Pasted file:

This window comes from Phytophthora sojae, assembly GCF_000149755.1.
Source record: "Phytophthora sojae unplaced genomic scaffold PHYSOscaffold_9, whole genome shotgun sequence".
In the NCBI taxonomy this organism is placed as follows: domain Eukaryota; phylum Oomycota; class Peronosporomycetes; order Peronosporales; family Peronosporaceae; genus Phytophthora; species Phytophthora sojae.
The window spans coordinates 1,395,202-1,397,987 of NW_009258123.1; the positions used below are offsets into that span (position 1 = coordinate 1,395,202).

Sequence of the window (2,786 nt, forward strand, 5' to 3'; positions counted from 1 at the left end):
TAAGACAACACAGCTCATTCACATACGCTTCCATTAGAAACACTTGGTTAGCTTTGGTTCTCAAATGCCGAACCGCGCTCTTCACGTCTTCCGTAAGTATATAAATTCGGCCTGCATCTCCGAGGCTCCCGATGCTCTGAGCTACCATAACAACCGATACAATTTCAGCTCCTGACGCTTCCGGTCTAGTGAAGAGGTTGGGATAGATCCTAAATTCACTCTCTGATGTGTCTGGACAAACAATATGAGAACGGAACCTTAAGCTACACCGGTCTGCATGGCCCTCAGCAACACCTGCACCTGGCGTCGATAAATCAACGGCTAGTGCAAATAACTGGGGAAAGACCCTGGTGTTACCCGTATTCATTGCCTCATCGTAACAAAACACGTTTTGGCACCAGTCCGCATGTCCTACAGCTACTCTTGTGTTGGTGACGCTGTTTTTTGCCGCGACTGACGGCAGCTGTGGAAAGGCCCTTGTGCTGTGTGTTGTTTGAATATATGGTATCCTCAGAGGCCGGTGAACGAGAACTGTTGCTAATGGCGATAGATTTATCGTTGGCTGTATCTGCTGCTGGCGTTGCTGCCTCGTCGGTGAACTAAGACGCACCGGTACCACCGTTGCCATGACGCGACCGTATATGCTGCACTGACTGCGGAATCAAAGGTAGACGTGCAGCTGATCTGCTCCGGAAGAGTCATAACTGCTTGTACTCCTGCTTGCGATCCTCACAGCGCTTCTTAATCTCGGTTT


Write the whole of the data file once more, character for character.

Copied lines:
This window comes from Phytophthora sojae, assembly GCF_000149755.1.
Source record: "Phytophthora sojae unplaced genomic scaffold PHYSOscaffold_9, whole genome shotgun sequence".
In the NCBI taxonomy this organism is placed as follows: domain Eukaryota; phylum Oomycota; class Peronosporomycetes; order Peronosporales; family Peronosporaceae; genus Phytophthora; species Phytophthora sojae.
The window spans coordinates 1,395,202-1,397,987 of NW_009258123.1; the positions used below are offsets into that span (position 1 = coordinate 1,395,202).

Sequence of the window (2,786 nt, forward strand, 5' to 3'; positions counted from 1 at the left end):
TAAGACAACACAGCTCATTCACATACGCTTCCATTAGAAACACTTGGTTAGCTTTGGTTCTCAAATGCCGAACCGCGCTCTTCACGTCTTCCGTAAGTATATAAATTCGGCCTGCATCTCCGAGGCTCCCGATGCTCTGAGCTACCATAACAACCGATACAATTTCAGCTCCTGACGCTTCCGGTCTAGTGAAGAGGTTGGGATAGATCCTAAATTCACTCTCTGATGTGTCTGGACAAACAATATGAGAACGGAACCTTAAGCTACACCGGTCTGCATGGCCCTCAGCAACACCTGCACCTGGCGTCGATAAATCAACGGCTAGTGCAAATAACTGGGGAAAGACCCTGGTGTTACCCGTATTCATTGCCTCATCGTAACAAAACACGTTTTGGCACCAGTCCGCATGTCCTACAGCTACTCTTGTGTTGGTGACGCTGTTTTTTGCCGCGACTGACGGCAGCTGTGGAAAGGCCCTTGTGCTGTGTGTTGTTTGAATATATGGTATCCTCAGAGGCCGGTGAACGAGAACTGTTGCTAATGGCGATAGATTTATCGTTGGCTGTATCTGCTGCTGGCGTTGCTGCCTCGTCGGTGAACTAAGACGCACCGGTACCACCGTTGCCATGACGCGACCGTATATGCTGCACTGACTGCGGAATCAAAGGTAGACGTGCAGCTGATCTGCTCCGGAAGAGTCATAACTGCTTGTACTCCTGCTTGCGATCCTCACAGCGCTTCTTAATCTCGGTTT